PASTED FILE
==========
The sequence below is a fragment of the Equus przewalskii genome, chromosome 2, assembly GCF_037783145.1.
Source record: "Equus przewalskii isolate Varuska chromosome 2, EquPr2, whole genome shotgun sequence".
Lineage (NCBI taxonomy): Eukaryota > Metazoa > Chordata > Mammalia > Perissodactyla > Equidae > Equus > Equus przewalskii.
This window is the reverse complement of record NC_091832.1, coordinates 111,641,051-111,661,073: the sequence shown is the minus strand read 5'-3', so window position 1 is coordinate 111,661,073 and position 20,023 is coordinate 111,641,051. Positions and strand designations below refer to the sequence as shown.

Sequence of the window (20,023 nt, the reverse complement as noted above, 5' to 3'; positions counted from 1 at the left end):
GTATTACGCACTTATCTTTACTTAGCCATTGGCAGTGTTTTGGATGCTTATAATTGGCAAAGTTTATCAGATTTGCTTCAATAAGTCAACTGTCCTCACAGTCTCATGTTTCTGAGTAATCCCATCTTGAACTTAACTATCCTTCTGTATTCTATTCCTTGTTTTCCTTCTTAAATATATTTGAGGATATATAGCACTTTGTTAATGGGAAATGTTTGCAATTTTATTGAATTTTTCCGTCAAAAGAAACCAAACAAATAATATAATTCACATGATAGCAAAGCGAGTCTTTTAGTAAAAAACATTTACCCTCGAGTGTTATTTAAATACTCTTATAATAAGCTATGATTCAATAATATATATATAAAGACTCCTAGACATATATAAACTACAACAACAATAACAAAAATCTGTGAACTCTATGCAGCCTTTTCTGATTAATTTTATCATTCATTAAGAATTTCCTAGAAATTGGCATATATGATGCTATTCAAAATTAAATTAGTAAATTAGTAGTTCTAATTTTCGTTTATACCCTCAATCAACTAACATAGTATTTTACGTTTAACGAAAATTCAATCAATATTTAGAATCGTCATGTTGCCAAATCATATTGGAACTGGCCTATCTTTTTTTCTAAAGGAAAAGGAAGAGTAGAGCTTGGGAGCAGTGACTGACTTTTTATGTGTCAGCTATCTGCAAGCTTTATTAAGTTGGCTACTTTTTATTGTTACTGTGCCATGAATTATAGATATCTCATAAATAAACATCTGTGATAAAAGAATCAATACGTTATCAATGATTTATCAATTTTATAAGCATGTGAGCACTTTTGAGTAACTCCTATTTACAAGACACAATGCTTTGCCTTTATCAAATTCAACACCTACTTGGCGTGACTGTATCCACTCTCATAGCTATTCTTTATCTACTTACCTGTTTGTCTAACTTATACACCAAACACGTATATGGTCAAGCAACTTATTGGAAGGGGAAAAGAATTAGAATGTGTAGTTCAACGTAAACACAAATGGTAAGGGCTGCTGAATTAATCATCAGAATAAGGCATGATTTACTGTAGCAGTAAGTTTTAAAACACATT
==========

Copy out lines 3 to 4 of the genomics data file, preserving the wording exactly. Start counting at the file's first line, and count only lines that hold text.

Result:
Lineage (NCBI taxonomy): Eukaryota > Metazoa > Chordata > Mammalia > Perissodactyla > Equidae > Equus > Equus przewalskii.
This window is the reverse complement of record NC_091832.1, coordinates 111,641,051-111,661,073: the sequence shown is the minus strand read 5'-3', so window position 1 is coordinate 111,661,073 and position 20,023 is coordinate 111,641,051. Positions and strand designations below refer to the sequence as shown.